Think Now About Controlling Summer Weeds in Your Lawn

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Q: Why do I need to think about summer weeds in my lawn now?

A:       It is hard to even think about dealing with summer problems in the landscape when it is the first of March and it still feels like winter. There are probably not many people thinking about summer weeds, like crabgrass and goosegrass, which sometimes show up in their lawns. Believe it or not as the soil temperature warms, it will not be long before these annual summer weeds will begin germinating in the soil.

To best control annual summer weeds, such as crabgrass and goosegrass, it is recommended to apply a preemergent herbicide in early March. When we talk about controlling weeds, you want to find the “weakest link” in order to get the best control.  The “weakest link” for annual weeds, which come back in a lawn from seed every year, is to stop them when they are young and just germinating. When a preemergent herbicide is applied, you are creating a layer of herbicide in the soil just below the grass roots. This layer serves as a barrier, killing young weed seedlings just after they germinate before they emerge through the soil surface. In order for all of this to take place; the herbicide must be applied just before the weed seeds germinate so the barrier is in place when weeds try to emerge.

The reason we recommend applying a preemergent herbicide now to control summer weeds is because it won’t be long before they will be germinating in the soil. Crabgrass germinates when the 24-hour average soil temperature reaches 55°F, while it is 60°F for goosegrass. These soil temperatures typically occur in mid- to late- March. You can actually check soil temperatures records by visiting http://www.nc-climate.ncsu.edu/products/wx and find a site closest to your location.

Now the question is how do I know what to apply. There are several herbicides that are recommended for these summer weeds including: benefin, dithiopyr, oryzalin, pendimethalin, and prodiamine. These are the chemical names and often sold under various trade names. Some will be called crabgrass preventers. To find the correct herbicide, look for these chemical names on the front label under “Active Ingredients.” It will often be in tiny print, so you have to look closely but it will be there. Use caution when selecting one of these herbicides because they sometimes will have a fertilize include with them. Now is NOT the time to be applying fertilizer to warm-season lawns, like Bermuda and Centipede. Applying fertilizer now could actually harm lawns as they begin to come out of dormancy.

When applying one of these herbicides, uniform coverage during application on your lawn is critical so that a weed doesn’t find its way through a spot that did not get treated. Also, most of these preemergent herbicides must receive rainfall or irrigation after application which means you should watch the weather to time your application before rain is forecasted. As with any pesticide, it is important to read the label and follow directions on to how to correctly apply the product.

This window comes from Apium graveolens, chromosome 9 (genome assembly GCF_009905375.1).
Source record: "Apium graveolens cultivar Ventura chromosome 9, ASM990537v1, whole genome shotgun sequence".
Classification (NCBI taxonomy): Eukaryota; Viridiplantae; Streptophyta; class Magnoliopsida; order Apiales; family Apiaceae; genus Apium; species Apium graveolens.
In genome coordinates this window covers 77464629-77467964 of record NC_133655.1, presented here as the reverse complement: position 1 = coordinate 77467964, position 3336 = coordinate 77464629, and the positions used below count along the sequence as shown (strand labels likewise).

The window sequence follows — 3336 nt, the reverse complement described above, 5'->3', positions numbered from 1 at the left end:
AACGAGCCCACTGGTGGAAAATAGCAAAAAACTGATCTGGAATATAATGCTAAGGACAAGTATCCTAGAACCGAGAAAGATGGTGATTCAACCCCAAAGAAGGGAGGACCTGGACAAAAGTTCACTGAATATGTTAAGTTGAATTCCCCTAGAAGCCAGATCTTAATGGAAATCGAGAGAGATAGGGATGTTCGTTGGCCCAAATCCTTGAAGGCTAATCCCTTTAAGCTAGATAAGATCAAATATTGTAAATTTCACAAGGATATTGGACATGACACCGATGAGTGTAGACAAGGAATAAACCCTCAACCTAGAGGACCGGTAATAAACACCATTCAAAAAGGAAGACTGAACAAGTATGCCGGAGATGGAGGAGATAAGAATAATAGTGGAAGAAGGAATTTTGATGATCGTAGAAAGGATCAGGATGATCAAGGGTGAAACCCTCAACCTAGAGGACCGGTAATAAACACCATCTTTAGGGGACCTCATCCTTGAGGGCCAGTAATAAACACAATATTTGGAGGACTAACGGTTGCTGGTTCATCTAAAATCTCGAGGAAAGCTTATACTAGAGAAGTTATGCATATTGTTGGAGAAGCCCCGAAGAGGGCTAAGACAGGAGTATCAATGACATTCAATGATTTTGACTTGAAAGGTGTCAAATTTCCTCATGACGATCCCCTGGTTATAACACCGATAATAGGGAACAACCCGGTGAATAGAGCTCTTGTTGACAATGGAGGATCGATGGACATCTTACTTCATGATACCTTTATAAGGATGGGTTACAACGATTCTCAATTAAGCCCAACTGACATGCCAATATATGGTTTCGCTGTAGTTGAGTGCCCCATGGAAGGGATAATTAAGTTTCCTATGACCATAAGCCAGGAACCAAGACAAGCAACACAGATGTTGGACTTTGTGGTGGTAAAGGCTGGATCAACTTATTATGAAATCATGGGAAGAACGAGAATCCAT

Unfortunately, this preemergent application is not a cure-all for summer weeds like crabgrass. While preemergent herbicides are effective, they will not provide good weed control if a lawn is not properly cared for. Encouraging a healthy lawn is the first step to preventing any weed. Encourage a dense, healthy lawn by mowing on a regular schedule to the correct mowing height and correctly applying fertilizer at the correct time and amount for your lawn type. The N.C. Cooperative Extension Service in Wayne County has lawn maintenance calendar publications with this type of information for your lawn type available at our office.

Even though it is cold outside, don’t forget to go ahead and stop those annual summer weeds before they emerge. Taking care of them now could save you a lot of headaches this summer.

Recommendations for the use of chemicals are included in this article as a convenience to the reader. The use of brand names and any mention or listing of commercial products or services does not imply endorsement by the North Carolina Cooperative Extension Service nor discriminated against similar products or services not mentioned. Individuals who use chemicals are responsible for ensuring that the intended use complies with current regulations and conforms to the product label. Be sure to obtain current information about usage and examine a current product label before applying any chemical. For assistance, contact your county’s North Carolina Cooperative Extension Service.

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Jessica Strickland is an Agriculture Extension Agent, specializing in horticulture for North Carolina Cooperative Extension in Wayne County. Horticulture program information can be found at http://wayne.ces.ncsu.edu/. Forward any questions you would like answered from this week’s column to Jessica.Strickland@waynegov.com.

Written By

Photo of Jessica StricklandJessica StricklandExtension Agent, Agriculture - Horticulture (919) 731-1521 (Office) jessica_strickland@ncsu.eduWayne County, North Carolina
Posted on Feb 29, 2016
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